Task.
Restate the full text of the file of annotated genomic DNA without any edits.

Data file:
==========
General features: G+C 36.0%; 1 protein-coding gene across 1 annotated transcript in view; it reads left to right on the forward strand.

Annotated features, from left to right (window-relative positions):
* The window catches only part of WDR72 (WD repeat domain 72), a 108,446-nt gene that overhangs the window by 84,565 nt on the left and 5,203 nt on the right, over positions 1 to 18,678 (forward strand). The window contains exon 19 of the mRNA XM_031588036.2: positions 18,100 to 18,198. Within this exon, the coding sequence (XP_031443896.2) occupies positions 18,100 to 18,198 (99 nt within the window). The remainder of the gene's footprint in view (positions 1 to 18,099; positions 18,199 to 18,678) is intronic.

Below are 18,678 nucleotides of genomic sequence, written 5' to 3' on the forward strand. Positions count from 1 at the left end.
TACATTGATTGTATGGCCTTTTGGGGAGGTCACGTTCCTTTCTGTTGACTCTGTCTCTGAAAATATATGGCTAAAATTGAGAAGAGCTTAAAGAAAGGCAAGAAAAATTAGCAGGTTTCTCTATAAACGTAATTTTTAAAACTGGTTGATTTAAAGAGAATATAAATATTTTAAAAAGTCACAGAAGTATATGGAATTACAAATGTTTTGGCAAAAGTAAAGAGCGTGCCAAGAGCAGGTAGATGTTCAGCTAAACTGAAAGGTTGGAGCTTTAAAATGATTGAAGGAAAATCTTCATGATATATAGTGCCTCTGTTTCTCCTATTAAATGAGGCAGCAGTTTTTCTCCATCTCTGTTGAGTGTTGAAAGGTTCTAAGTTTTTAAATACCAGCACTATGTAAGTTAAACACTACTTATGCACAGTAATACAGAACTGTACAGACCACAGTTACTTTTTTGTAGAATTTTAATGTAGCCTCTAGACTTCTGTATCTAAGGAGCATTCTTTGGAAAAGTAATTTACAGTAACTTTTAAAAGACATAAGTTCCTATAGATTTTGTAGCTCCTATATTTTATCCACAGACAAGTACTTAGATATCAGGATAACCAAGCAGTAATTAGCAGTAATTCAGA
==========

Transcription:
General features: G+C 36.0%; 1 protein-coding gene across 1 annotated transcript in view; it reads left to right on the forward strand.

Annotated features, from left to right (window-relative positions):
* The window catches only part of WDR72 (WD repeat domain 72), a 108,446-nt gene that overhangs the window by 84,565 nt on the left and 5,203 nt on the right, over positions 1 to 18,678 (forward strand). The window contains exon 19 of the mRNA XM_031588036.2: positions 18,100 to 18,198. Within this exon, the coding sequence (XP_031443896.2) occupies positions 18,100 to 18,198 (99 nt within the window). The remainder of the gene's footprint in view (positions 1 to 18,099; positions 18,199 to 18,678) is intronic.

Below are 18,678 nucleotides of genomic sequence, written 5' to 3' on the forward strand. Positions count from 1 at the left end.
TACATTGATTGTATGGCCTTTTGGGGAGGTCACGTTCCTTTCTGTTGACTCTGTCTCTGAAAATATATGGCTAAAATTGAGAAGAGCTTAAAGAAAGGCAAGAAAAATTAGCAGGTTTCTCTATAAACGTAATTTTTAAAACTGGTTGATTTAAAGAGAATATAAATATTTTAAAAAGTCACAGAAGTATATGGAATTACAAATGTTTTGGCAAAAGTAAAGAGCGTGCCAAGAGCAGGTAGATGTTCAGCTAAACTGAAAGGTTGGAGCTTTAAAATGATTGAAGGAAAATCTTCATGATATATAGTGCCTCTGTTTCTCCTATTAAATGAGGCAGCAGTTTTTCTCCATCTCTGTTGAGTGTTGAAAGGTTCTAAGTTTTTAAATACCAGCACTATGTAAGTTAAACACTACTTATGCACAGTAATACAGAACTGTACAGACCACAGTTACTTTTTTGTAGAATTTTAATGTAGCCTCTAGACTTCTGTATCTAAGGAGCATTCTTTGGAAAAGTAATTTACAGTAACTTTTAAAAGACATAAGTTCCTATAGATTTTGTAGCTCCTATATTTTATCCACAGACAAGTACTTAGATATCAGGATAACCAAGCAGTAATTAGCAGTAATTCAGA